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Leading Subprime Auto Finance Company Settles With CFPB for Violations of the Fair Credit Reporting Act

CFPB auto financeThe Consumer Financial Protection Bureau recently announced a consent order against a subprime automobile finance company for violations of the Fair Credit Reporting Act resulting from systemic errors in data furnished to credit reporting agencies between January 2016 and August 2019.

The company consented to the issuance by stipulation without admitting or denying the findings. The Bureau determined that the errors “should have been readily apparent because the data for certain accounts was internally inconsistent.” Also, one CRA notified the company of certain reporting discrepancies. The bulk of the order alleges that the company engaged in a pattern of re-aging accounts.

During the affected time period, 35 percent of all instances in which the company furnished a date of first delinquency, this date equaled the date of account information.

The date of first delinquency is the field used in calculating when a tradeline should drop off of a consumer’s credit report. Simply put, the date of first delinquency is the reporting date associated with the time the account first went into default and was not later cured.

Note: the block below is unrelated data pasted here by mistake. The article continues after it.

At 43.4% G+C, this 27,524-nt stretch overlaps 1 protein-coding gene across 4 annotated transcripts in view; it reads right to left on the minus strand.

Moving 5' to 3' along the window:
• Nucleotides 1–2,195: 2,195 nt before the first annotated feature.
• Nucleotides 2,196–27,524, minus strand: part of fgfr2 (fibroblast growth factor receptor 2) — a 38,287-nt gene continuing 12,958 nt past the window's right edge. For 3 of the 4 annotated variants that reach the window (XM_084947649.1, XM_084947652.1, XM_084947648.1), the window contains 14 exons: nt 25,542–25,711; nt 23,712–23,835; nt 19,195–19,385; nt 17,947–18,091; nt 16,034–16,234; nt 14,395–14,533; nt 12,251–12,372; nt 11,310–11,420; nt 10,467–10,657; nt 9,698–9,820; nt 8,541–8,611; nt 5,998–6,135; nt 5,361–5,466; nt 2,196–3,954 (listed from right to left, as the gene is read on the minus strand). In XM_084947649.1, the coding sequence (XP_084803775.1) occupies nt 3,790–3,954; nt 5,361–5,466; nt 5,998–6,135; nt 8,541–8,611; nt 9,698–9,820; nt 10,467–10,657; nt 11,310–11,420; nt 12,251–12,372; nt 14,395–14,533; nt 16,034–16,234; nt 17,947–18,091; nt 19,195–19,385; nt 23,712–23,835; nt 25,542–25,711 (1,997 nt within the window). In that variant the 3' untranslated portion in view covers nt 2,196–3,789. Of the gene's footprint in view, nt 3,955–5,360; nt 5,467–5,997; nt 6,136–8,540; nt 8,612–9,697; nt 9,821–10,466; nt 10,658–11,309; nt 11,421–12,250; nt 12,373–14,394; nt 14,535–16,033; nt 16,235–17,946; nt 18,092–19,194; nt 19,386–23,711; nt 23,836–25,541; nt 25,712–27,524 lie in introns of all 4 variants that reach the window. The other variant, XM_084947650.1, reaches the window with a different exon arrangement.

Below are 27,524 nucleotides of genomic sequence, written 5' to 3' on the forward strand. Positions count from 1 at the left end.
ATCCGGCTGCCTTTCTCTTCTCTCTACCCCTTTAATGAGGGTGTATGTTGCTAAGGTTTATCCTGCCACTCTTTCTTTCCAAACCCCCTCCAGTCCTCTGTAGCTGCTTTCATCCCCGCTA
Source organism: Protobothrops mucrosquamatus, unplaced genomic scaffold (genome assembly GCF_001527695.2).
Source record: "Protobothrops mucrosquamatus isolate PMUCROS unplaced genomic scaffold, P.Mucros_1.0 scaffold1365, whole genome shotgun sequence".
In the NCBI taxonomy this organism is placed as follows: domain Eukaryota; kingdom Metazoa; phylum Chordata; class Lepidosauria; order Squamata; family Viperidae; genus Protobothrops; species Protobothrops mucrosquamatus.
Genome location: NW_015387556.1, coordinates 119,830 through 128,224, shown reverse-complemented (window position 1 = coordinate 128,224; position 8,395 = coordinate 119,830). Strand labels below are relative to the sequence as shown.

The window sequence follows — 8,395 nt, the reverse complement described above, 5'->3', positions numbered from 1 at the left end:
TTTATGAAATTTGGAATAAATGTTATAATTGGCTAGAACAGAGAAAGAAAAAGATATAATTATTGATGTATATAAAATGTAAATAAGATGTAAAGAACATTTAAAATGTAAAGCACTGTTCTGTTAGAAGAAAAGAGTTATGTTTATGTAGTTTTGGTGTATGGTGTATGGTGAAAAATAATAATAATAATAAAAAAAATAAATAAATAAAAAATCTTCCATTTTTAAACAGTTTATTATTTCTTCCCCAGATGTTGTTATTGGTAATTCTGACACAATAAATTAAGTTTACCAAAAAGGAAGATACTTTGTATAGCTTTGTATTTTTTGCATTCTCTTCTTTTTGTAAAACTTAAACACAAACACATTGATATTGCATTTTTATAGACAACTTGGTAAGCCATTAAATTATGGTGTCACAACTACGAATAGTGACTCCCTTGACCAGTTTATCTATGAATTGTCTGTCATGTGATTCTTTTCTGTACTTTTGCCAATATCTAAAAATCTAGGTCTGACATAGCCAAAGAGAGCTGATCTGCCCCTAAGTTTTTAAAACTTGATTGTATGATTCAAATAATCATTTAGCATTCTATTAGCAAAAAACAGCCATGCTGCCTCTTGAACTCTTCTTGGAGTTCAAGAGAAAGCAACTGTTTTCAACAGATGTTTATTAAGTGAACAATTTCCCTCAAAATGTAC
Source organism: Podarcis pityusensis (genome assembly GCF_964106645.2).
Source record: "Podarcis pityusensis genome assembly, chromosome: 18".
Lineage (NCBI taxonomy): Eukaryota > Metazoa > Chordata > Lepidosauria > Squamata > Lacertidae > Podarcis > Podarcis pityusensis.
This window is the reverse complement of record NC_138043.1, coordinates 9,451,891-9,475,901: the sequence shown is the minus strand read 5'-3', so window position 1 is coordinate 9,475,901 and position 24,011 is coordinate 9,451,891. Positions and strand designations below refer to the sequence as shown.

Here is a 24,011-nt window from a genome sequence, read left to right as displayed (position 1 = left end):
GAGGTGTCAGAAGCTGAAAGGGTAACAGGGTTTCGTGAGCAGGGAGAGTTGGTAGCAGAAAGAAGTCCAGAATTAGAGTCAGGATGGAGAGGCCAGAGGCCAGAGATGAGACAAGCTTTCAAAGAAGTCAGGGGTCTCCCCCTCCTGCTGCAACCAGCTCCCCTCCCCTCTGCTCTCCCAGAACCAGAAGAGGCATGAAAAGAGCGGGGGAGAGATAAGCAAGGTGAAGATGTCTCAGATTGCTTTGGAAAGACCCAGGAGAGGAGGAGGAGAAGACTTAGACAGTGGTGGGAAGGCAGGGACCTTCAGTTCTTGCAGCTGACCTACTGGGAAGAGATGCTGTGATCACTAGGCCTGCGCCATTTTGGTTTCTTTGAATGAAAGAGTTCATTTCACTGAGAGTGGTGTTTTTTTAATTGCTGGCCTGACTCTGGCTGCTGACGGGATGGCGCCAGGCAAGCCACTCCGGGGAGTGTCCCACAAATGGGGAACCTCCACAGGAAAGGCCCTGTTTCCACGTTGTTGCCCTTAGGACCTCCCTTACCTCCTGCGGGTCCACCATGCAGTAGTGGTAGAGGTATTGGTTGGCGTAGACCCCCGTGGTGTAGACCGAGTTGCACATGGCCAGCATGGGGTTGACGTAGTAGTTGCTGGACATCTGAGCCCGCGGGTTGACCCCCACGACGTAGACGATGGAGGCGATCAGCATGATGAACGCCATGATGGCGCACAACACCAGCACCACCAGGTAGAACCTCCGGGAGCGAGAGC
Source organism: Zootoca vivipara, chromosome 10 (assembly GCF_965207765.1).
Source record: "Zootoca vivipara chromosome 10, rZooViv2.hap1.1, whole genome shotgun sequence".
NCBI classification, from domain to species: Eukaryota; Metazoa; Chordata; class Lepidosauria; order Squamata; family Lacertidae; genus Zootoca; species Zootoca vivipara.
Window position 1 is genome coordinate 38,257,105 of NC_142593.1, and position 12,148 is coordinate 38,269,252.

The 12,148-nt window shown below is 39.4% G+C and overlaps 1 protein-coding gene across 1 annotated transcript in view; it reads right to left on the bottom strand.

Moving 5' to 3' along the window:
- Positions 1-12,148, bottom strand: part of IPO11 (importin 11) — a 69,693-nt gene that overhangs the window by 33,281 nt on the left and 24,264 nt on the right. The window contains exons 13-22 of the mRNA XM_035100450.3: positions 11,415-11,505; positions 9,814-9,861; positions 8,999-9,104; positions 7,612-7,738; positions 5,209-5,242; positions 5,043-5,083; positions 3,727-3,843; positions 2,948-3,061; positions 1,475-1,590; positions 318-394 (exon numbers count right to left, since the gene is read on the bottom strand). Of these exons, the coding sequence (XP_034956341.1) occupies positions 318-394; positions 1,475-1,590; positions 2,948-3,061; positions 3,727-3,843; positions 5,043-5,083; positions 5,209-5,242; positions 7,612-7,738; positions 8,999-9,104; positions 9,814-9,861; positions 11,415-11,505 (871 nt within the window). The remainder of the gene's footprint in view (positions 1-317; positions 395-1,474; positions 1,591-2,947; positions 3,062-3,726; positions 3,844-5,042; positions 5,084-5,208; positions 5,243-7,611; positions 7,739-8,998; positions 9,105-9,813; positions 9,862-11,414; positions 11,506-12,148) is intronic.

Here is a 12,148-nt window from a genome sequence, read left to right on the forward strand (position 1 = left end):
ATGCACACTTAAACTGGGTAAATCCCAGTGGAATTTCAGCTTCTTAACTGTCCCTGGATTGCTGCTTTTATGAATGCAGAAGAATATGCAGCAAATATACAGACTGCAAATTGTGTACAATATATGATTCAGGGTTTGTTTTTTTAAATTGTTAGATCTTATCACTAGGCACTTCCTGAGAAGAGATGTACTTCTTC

The Bureau explains the date of account information as the date the company “pulled information from its system of record each month in order to send” the information to credit reporting agencies. According to the Bureau, “when furnishing in the Metro 2 format, furnishers like Respondent must provide the [date of account information] so that date is updated each month until the company stops reporting a tradeline.”

While the Metro 2 reporting requirements are much more detailed and technical, essentially the consent order points out that these two dates are distinguishable and if an account is severely delinquent, then these dates should not match. In addition, it was noted that the company was reporting a date of first delinquency on accounts that were current.

The company was assessed a $4,750,000 civil money penalty. In addition to correcting the inaccuracies, the company is to establish a monthly audit process to assess the accuracy and integrity of the reporting information along with implementing policies and procedures.

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Jessica Lesser is Of Counsel to Maurice Wutscher in Dallas. Jessica is a proven civil trial attorney with expertise in the regulatory framework of consumer finance, lending, and technology. A former managing attorney in the Consumer Protection Division of the Office of the Attorney General of Texas, she has two decades of litigation and regulatory compliance experience and is board certified in consumer and commercial law. Her leadership roles in private practice, state government, and within corporations demonstrate her adaptability and ability to provide solutions in highly regulated environments. Her extensive litigation experience provides for efficient and responsive results that are customized to a client’s needs. Jessica is the former chair of the Texas Board of Legal Specialization Advisory and Exam Commission for the consumer and commercial law specialization exam and past chair of the Consumer and Commercial Law Section, State Bar of Texas. For more information, see

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